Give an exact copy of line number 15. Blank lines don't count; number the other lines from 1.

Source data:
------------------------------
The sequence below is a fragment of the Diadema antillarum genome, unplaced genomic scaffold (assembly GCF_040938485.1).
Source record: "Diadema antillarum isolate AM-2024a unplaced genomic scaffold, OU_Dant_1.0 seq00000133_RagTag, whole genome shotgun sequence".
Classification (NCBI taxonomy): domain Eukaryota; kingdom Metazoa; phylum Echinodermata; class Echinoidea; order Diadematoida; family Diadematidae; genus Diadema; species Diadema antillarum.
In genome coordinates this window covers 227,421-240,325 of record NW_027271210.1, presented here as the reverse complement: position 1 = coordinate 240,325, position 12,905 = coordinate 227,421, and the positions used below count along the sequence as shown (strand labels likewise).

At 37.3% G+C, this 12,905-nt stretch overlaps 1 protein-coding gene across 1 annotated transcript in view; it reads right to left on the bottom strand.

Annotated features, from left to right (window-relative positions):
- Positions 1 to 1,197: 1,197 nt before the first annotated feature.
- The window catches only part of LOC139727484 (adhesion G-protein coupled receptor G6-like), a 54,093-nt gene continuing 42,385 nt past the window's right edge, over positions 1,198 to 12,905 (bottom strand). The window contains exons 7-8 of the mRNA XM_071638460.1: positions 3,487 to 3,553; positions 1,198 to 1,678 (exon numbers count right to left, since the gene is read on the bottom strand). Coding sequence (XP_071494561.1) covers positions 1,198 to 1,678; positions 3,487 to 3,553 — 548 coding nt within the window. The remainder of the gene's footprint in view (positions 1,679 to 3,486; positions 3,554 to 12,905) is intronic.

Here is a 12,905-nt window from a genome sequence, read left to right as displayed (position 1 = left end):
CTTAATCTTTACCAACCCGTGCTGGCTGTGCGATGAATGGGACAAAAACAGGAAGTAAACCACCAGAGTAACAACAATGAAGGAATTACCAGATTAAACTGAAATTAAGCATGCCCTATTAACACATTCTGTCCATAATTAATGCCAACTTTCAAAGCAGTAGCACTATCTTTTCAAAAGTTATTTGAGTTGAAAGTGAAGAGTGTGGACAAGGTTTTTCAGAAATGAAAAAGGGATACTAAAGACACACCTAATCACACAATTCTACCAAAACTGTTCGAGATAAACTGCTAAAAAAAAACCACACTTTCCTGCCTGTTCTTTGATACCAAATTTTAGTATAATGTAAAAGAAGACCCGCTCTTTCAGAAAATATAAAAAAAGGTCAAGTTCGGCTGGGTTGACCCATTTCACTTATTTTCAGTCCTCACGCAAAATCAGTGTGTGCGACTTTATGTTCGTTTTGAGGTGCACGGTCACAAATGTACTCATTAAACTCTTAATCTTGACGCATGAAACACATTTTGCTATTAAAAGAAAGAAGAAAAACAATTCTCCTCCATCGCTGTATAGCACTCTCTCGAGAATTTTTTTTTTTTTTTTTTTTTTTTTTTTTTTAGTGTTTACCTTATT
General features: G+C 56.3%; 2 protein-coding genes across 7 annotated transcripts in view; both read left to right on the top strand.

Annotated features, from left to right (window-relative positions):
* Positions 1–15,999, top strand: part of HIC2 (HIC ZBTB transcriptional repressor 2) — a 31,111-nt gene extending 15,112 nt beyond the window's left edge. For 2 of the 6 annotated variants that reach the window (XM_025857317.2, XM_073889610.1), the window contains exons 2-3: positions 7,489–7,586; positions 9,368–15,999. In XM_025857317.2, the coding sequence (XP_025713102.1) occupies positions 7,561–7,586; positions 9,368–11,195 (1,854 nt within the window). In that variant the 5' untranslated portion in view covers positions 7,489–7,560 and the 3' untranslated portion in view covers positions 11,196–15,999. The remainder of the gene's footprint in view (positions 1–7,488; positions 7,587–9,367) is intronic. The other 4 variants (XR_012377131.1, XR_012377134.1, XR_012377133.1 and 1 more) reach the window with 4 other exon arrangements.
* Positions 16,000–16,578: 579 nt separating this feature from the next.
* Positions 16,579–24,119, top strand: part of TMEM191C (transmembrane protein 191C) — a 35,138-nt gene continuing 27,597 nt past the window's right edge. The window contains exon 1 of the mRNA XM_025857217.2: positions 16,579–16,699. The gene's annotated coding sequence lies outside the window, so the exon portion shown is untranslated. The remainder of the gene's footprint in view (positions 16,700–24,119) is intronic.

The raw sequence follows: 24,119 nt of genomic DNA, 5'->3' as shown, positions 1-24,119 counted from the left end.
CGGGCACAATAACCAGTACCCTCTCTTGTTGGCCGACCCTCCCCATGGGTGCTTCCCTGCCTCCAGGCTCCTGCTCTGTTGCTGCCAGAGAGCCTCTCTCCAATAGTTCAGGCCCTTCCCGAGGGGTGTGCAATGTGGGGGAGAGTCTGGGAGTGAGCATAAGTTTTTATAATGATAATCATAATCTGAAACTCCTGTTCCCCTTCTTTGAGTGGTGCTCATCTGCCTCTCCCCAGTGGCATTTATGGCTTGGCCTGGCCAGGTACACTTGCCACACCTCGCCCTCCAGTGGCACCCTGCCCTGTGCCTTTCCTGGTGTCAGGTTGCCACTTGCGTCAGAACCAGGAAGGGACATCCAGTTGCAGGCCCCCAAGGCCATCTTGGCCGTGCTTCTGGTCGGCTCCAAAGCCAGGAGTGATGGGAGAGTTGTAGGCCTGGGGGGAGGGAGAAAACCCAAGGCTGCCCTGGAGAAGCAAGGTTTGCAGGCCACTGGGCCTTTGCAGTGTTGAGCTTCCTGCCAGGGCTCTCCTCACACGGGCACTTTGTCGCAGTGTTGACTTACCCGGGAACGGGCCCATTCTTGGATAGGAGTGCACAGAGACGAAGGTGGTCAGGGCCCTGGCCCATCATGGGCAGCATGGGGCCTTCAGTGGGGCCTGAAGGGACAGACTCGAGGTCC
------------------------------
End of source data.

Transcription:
* Positions 16,579–24,119, top strand: part of TMEM191C (transmembrane protein 191C) — a 35,138-nt gene continuing 27,597 nt past the window's right edge. The window contains exon 1 of the mRNA XM_025857217.2: positions 16,579–16,699. The gene's annotated coding sequence lies outside the window, so the exon portion shown is untranslated. The remainder of the gene's footprint in view (positions 16,700–24,119) is intronic.